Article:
systems – the tree can enjoy a passive irrigation source, increasing health and resilience, and the drainage
system can be benefit from treatment provided by vegetation and soils in a tree pit system and from moderated runoff flows.

The action plan represents an important change in policy for City of Ballarat which is underpinned by a series of
demonstrative business cases and concept designs, a capital works plan and a spatial delivery strategy. From
the outset it was recognised that the success of the approach would depend on:

  • Driving action not loose promises – Purposely, an action plan was developed that would identify and develop delivery plans that could be immediately implemented by council – going further than a ‘strategy’ which risked being too high level to be embraced by officers and designers implementing projects on a day-today  basis.
  • Integrating disciplines and roles – The scope of the action plan was mirrored by combined skills the consultant team engaged to complete the project (mixing expertise in stormwater management (E2Designlab) with landscape architecture (Aspect Studios)). An integrated stakeholder group was also developed to inform the project who are involved in both water management and urban landscapes.
  • Getting buy-in at all levels – A special taskforce oversaw the project, representing key managers at City of Ballarat, Central Highlands Water, DELWP and the local Catchment Management Authorities. The action plan also worked closely with the delivery and management teams within council, making sure aspirations could be delivered on-ground.

The action plan has been adopted by City of Ballarat and referenced in the overarching Ballarat Strategy to
inform future investment and practice in Ballarat.


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Warralily | Armstrong Creek Wetland and Creek System - Stages 2A-2F
Armstrong Creek Development Corporation Pty Ltd, Newland Developers Pty Ltd, GbLA Landscape Architects Pty ltd, City of Greater Geelong, SMEC Australia Pty Ltd, Neil M Craigie Pty Ltd, Australian Ecosystems Pty Ltd and Programmed Turnpoint Pty Ltd

The Warralily development is a significant greenfield fully masterplanned residential development (794ha) within the City of Greater Geelong Urban Growth Zone. It incorporates the following key elements:

Major activity centre (137,000 sqm) of retail, non-retail commercial and community services floor space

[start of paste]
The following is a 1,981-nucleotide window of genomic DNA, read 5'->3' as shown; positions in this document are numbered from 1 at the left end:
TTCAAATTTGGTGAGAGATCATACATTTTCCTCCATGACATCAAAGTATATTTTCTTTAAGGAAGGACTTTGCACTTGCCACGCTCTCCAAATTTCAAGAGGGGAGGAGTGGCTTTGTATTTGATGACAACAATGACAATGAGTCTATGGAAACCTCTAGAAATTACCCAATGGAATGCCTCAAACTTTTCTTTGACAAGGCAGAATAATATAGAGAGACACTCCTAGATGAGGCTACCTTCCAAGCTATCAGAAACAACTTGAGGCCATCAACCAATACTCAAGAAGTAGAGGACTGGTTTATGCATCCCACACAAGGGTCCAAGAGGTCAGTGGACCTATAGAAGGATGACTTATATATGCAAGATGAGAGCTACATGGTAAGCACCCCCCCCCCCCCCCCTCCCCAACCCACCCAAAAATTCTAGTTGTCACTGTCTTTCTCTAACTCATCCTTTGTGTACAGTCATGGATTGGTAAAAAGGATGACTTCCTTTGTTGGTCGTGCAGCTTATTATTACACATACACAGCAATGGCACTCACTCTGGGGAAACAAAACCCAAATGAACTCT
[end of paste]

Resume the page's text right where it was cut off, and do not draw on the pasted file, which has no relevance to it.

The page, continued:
Neighbourhood Activity Centre (6,000 sqm) of retail, non-retail commercial, community services

Local Activity Centres incorporating 1,000 sqm) of convenience shops and services.

  • Three Schools
  • Sporting Fields
  • Open space for passive and active recreation
  • Conservation Reserves
  • Waterway rehabilitation
  • Constructed wetlands and waterways

Armstrong Creek is an ephemeral waterway system that bisects the Warralily site from its western to eastern boundaries. Prior to European settlement it was widely utilised by the Wadawurrung people as a place to live, providing a rich source of food, meeting and gathering spaces and provided a significant means of travelling throughout the region. Since European development, the creek and surrounding areas have been significantly degraded by farming practices leaving a large portion of the waterway devoid of vegetation both in stream and on the adjoining banks or flats. The creek was effectively reduced to a table drain around the boundaries of the farming properties with little to no biodiversity values. 

The rejuvenation of over 2.8km of Armstrong Creek and its immediate environs represents a significant waterway, biodiversity, public amenity, habitat creation and improvement project. The portion of Armstrong Creek that runs through the Eastern Precinct waterway and open space corridor varies from 70 – 150 metres in width and fulifills a number of key water quality, flood management, public amenity and key environmental systems objectives. The constructed waterway system combines online wetlands, sedimentation ponds, bio-retention systems open water pools, rocky riffles and ephemeral creek channels designed to capture, treat and retard stormwater from the surrounding urban catchment.

The restoration of the environmental processes of Armstrong Creek has been based on a detailed land capability assessment and broader understanding of the hydrological, environmental, social and economic context of the site. Key sites of ecological and cultural significance have been left largely untouched from disturbance whereby the design methodology has been based on protection and enhancement of existing vegetation and habitat qualities. 

Other areas of the Warralily site possessed little or no ecological or cultural values and a significant re-construction of environmental processes has occurred. We have not attempted to recreate the more intact sections of the creek further upstream, rather as part of the rehabilitation process we have re-constructed sections of the old creek on a slightly different alignment and have introduced greater habitat diversity by introducing permanent and ephemeral pools with different depths and edge treatments both above and below the water line that provide a variety of different habitat opportunities for local wildlife.